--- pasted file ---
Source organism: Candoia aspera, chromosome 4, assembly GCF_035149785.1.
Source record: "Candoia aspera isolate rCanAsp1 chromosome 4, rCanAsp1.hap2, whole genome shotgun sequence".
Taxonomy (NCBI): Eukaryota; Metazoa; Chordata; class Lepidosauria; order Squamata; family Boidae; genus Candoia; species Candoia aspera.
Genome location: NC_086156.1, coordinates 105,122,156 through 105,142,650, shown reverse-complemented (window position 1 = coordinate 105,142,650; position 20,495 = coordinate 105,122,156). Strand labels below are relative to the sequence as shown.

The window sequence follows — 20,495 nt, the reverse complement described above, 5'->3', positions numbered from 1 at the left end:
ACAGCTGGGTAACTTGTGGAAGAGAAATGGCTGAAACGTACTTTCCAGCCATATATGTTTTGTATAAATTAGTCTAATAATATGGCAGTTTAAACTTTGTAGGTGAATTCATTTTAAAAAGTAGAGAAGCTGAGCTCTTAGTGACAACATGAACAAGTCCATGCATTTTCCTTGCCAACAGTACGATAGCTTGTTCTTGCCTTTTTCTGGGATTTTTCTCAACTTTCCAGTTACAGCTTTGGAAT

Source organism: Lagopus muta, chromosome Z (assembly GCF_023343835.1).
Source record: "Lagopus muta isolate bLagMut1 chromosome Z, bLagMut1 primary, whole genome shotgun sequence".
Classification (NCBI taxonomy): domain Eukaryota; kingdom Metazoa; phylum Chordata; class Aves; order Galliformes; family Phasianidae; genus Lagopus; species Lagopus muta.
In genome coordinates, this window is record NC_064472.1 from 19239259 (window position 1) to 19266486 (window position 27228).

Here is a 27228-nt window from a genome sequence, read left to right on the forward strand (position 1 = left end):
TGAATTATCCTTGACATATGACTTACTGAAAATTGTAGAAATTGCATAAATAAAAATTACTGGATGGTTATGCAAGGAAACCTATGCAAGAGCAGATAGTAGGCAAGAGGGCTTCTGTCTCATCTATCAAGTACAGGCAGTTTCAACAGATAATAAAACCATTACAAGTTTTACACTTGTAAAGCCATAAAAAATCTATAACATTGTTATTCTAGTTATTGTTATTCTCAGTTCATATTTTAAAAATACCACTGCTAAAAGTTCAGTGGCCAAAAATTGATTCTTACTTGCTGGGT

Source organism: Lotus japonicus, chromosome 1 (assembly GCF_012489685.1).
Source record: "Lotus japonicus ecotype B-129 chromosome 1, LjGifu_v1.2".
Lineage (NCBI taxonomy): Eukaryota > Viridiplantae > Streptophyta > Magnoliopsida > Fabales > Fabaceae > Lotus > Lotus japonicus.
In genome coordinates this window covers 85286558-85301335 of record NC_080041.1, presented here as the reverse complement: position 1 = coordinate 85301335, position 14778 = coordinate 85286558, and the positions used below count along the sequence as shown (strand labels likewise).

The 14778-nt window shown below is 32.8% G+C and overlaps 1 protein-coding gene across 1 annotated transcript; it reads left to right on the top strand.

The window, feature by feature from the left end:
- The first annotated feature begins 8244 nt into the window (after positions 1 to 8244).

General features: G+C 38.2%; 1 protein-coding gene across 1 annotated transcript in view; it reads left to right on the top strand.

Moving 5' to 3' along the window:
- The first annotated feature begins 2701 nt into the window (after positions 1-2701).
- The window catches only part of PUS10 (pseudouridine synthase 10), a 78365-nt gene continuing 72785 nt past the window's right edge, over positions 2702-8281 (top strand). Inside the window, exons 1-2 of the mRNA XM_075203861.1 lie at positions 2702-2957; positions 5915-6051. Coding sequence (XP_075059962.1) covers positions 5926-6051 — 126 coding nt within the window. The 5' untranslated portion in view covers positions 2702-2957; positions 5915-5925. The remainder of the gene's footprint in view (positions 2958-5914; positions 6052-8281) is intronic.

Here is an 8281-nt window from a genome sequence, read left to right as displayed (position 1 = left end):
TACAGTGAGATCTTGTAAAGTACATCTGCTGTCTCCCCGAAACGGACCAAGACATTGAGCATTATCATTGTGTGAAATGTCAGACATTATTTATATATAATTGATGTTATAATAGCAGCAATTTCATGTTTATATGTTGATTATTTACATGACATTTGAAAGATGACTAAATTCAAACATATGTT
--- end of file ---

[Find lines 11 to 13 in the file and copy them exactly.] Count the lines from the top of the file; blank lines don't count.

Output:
Here is a 27228-nt window from a genome sequence, read left to right on the forward strand (position 1 = left end):
TGAATTATCCTTGACATATGACTTACTGAAAATTGTAGAAATTGCATAAATAAAAATTACTGGATGGTTATGCAAGGAAACCTATGCAAGAGCAGATAGTAGGCAAGAGGGCTTCTGTCTCATCTATCAAGTACAGGCAGTTTCAACAGATAATAAAACCATTACAAGTTTTACACTTGTAAAGCCATAAAAAATCTATAACATTGTTATTCTAGTTATTGTTATTCTCAGTTCATATTTTAAAAATACCACTGCTAAAAGTTCAGTGGCCAAAAATTGATTCTTACTTGCTGGGT

Source organism: Lotus japonicus, chromosome 1 (assembly GCF_012489685.1).